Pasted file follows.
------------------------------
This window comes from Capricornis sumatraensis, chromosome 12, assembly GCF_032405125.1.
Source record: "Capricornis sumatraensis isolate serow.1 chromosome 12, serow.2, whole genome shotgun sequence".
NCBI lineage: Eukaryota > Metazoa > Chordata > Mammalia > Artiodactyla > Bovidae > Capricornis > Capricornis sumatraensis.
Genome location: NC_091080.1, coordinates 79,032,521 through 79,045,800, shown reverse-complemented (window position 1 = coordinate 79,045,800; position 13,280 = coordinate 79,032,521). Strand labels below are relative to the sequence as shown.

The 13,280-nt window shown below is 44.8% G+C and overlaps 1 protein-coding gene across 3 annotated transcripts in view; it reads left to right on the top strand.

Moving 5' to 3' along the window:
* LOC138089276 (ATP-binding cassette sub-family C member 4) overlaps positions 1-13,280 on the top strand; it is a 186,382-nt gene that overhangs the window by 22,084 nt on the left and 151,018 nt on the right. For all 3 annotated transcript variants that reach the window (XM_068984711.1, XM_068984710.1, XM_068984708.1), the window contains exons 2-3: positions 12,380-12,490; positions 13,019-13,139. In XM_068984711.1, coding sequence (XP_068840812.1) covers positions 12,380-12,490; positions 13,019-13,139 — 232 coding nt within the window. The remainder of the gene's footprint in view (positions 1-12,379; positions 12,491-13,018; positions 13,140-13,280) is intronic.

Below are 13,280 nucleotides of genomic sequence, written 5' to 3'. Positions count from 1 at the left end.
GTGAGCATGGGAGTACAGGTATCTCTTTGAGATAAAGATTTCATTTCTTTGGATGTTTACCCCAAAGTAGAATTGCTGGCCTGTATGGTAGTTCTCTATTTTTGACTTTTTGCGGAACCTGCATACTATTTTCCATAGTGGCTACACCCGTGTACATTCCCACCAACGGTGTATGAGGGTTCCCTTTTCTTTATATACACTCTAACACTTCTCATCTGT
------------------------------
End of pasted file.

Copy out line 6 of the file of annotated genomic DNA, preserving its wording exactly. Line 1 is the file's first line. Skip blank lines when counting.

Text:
Moving 5' to 3' along the window: